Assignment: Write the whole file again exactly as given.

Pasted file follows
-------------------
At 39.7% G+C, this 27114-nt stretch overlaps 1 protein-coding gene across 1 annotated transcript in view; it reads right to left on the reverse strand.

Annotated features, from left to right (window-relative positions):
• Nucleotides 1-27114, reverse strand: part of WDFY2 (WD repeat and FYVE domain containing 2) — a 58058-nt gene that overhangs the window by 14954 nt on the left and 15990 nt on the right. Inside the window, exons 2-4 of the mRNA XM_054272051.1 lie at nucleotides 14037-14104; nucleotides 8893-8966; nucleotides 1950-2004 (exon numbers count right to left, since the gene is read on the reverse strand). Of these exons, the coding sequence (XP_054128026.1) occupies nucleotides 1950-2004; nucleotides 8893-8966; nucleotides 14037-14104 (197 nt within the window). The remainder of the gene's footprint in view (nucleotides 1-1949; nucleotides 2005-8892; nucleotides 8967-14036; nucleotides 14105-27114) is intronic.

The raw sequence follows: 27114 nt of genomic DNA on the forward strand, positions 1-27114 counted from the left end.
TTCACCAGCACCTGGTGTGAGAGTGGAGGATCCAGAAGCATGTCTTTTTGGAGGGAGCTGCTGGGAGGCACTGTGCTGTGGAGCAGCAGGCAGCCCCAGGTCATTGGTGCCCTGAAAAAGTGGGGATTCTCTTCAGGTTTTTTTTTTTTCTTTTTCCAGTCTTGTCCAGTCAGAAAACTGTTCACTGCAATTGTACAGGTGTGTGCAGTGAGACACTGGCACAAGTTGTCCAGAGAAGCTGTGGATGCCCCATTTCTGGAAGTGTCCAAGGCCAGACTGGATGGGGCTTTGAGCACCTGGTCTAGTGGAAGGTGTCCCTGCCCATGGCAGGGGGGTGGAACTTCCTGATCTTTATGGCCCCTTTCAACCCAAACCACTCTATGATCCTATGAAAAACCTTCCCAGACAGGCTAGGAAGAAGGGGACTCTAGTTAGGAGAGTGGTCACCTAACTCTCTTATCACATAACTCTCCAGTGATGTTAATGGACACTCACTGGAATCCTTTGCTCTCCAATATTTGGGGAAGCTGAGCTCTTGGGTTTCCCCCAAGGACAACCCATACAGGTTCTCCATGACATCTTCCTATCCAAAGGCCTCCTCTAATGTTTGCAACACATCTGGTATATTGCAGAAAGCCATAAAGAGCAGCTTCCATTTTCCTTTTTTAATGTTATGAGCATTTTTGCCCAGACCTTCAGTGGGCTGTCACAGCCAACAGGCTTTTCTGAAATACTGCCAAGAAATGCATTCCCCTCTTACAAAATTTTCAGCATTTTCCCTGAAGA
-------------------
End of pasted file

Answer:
At 39.7% G+C, this 27114-nt stretch overlaps 1 protein-coding gene across 1 annotated transcript in view; it reads right to left on the reverse strand.

Annotated features, from left to right (window-relative positions):
• Nucleotides 1-27114, reverse strand: part of WDFY2 (WD repeat and FYVE domain containing 2) — a 58058-nt gene that overhangs the window by 14954 nt on the left and 15990 nt on the right. Inside the window, exons 2-4 of the mRNA XM_054272051.1 lie at nucleotides 14037-14104; nucleotides 8893-8966; nucleotides 1950-2004 (exon numbers count right to left, since the gene is read on the reverse strand). Of these exons, the coding sequence (XP_054128026.1) occupies nucleotides 1950-2004; nucleotides 8893-8966; nucleotides 14037-14104 (197 nt within the window). The remainder of the gene's footprint in view (nucleotides 1-1949; nucleotides 2005-8892; nucleotides 8967-14036; nucleotides 14105-27114) is intronic.

The raw sequence follows: 27114 nt of genomic DNA on the forward strand, positions 1-27114 counted from the left end.
TTCACCAGCACCTGGTGTGAGAGTGGAGGATCCAGAAGCATGTCTTTTTGGAGGGAGCTGCTGGGAGGCACTGTGCTGTGGAGCAGCAGGCAGCCCCAGGTCATTGGTGCCCTGAAAAAGTGGGGATTCTCTTCAGGTTTTTTTTTTTTCTTTTTCCAGTCTTGTCCAGTCAGAAAACTGTTCACTGCAATTGTACAGGTGTGTGCAGTGAGACACTGGCACAAGTTGTCCAGAGAAGCTGTGGATGCCCCATTTCTGGAAGTGTCCAAGGCCAGACTGGATGGGGCTTTGAGCACCTGGTCTAGTGGAAGGTGTCCCTGCCCATGGCAGGGGGGTGGAACTTCCTGATCTTTATGGCCCCTTTCAACCCAAACCACTCTATGATCCTATGAAAAACCTTCCCAGACAGGCTAGGAAGAAGGGGACTCTAGTTAGGAGAGTGGTCACCTAACTCTCTTATCACATAACTCTCCAGTGATGTTAATGGACACTCACTGGAATCCTTTGCTCTCCAATATTTGGGGAAGCTGAGCTCTTGGGTTTCCCCCAAGGACAACCCATACAGGTTCTCCATGACATCTTCCTATCCAAAGGCCTCCTCTAATGTTTGCAACACATCTGGTATATTGCAGAAAGCCATAAAGAGCAGCTTCCATTTTCCTTTTTTAATGTTATGAGCATTTTTGCCCAGACCTTCAGTGGGCTGTCACAGCCAACAGGCTTTTCTGAAATACTGCCAAGAAATGCATTCCCCTCTTACAAAATTTTCAGCATTTTCCCTGAAGA